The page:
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Weather, currency and language

The weather is almost always warm on the Caribbean Sea, even when it rains it just seems more pleasant that here at home where it’s cooler in the Northwest. Summer months have high humidity which can bring lots of mosquitos. If you prepare yourself, you can manage these pesky creatures if you’re up for a challenge. We provide citronella for the patio and recommend a mosquito repellent like Autan, a biodegradable product. Generally, midday is not a problem. The worst times of day are mornings shortly after sunrise, and in the evening at dusk and afterwards. If a hot, tropical rain system persists you may spend more time indoors. Casita Paraiso is comfortable on days like this when you use the A/C, and/or the ceiling fans throughout.  While you’re on vacation, should the weather keep you in at times, nature’s blessing may force you to relax and read a good book. We have a great, little library that we’ve carefully chosen books of the area, as well as some of our favorite reads that you’re welcome to enjoy. If you want some fun or indoor entertainment, we have board games, cards and some good classic movies, too. Sitting out storms are some of my favorite family times.

You can pack more lightly than you think.  If you’re like most people who enjoy the beach, you’ll be spending much of your time in your swimsuits. During the winter months you may encounter cool evenings and depending on wear you’ve come from, your travel clothes may be suitable so that youcan avoid overpacking. We like to wear comfortable cotton and moisture wicking fabric as much as possible. Bring plenty of swimsuits and shorts. Your toes will love the vacation days living in flip flops and sandals.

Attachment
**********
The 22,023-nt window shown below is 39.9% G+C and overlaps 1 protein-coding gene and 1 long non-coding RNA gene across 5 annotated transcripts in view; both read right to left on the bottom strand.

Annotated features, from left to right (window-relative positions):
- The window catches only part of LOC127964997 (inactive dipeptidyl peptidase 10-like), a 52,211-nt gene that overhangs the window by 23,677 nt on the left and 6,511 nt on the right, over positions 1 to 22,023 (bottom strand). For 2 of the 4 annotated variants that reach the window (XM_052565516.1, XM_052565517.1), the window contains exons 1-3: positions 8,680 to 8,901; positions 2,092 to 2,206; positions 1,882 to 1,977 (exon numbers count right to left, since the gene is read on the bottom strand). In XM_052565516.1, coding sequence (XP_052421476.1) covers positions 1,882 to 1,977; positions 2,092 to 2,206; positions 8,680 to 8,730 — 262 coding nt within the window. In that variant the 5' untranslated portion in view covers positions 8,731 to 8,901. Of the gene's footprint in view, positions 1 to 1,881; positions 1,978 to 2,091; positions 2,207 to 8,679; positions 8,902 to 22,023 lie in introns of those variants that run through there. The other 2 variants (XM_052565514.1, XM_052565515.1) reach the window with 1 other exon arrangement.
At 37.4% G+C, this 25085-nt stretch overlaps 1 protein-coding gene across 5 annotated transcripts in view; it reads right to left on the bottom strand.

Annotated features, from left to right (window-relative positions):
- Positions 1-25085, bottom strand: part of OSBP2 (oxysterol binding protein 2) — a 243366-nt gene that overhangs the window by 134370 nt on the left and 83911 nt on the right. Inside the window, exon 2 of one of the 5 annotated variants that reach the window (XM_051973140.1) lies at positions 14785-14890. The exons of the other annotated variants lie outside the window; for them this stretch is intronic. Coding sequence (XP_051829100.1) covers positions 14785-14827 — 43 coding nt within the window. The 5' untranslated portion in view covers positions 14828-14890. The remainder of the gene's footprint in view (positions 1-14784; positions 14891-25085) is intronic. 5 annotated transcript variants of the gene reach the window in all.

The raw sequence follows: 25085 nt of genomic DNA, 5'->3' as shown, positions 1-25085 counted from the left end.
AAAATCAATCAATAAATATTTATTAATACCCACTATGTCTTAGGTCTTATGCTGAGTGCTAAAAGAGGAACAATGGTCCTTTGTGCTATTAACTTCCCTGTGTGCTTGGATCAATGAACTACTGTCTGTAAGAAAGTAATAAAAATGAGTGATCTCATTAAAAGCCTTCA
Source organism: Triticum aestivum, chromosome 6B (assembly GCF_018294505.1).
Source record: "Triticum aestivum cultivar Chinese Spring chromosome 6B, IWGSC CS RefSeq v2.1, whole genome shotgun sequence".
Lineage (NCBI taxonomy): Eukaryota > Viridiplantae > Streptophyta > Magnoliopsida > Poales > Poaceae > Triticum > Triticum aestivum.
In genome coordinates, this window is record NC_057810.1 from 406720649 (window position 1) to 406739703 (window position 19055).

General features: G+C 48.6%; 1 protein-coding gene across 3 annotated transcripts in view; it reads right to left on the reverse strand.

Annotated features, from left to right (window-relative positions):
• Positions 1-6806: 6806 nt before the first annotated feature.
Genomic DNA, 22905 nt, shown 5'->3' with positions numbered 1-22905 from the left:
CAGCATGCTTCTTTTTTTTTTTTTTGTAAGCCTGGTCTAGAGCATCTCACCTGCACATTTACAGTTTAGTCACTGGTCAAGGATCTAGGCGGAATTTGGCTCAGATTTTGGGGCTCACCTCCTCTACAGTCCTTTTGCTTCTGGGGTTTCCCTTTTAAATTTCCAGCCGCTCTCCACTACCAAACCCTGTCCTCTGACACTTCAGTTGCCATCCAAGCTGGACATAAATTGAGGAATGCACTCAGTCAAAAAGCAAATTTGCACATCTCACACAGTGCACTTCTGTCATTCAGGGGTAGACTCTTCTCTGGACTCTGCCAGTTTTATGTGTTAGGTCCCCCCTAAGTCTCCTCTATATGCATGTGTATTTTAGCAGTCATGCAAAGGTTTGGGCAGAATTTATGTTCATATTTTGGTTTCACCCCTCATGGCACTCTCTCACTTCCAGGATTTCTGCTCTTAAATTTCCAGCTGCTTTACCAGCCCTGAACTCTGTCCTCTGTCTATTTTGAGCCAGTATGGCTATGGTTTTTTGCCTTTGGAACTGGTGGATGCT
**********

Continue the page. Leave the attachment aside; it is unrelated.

~Check Weather.com for the 10 day forecast in Tulum~

Check Universal Currency Converter for up-to-date exchange rates. There are ATM machines all over the Riviera Maya. You’ll be able to pay for admission to local attractions with your credit cards or VISA/Mastercard debit card. You can pay with credit cards in many restaurants, but some of your small ‘mom and pop’ type places would appreciate if you bring cash. Unless you’re off the beaten path, you’re not far from a cash machine. Always bring a back up card.

 

While were talking about money, there is one scam in Mexico that is very popular with the unassuming tourist and sometimes the seasoned tourist will still have the wool pulled over his eyes. When you go to the Pemex stations, have the exact change before you arrive, so that you are organized.  Pull up to the pump, get out of the car and greet the attendant.  Tell him (for instance), “300 pesos, por favor” or “trescientos pesos, por favor”.  Make sure that the pump is zeroed out. And make sure when you hand him the money, you repeat the amount you’ve just purchased. Say “trescientos pesos” and hand him the bills and tell him, gracias. If the transaction went smoothly, give the attendant a tip. We usually give him  up to 10 pesos.

 

Free Translation – Use this easy site to translate words or phrases. You can also translate blocks of text, but the translation is sometimes loose and difficult to comprehend, but you may get the gist of it.

 

If you want to learn the language, here’s a great free site so that you can brush up on those classes you took 20 years ago or start from scratch – StudySpanish.com

 

Mayan is the other native language of southern Mexico, Guatemala and Belize. Mark and I have found ourselves speaking our limited Spanish and being frustrated only to find out that there are many natives here who speak Mayan only. The younger generation is now becoming more multi-lingual and also learning English as well as Spanish. We have learned a few Mayan words, but still would love to learn more. (I’ll update this page as soon as possible with some Mayan translations for you.)

 

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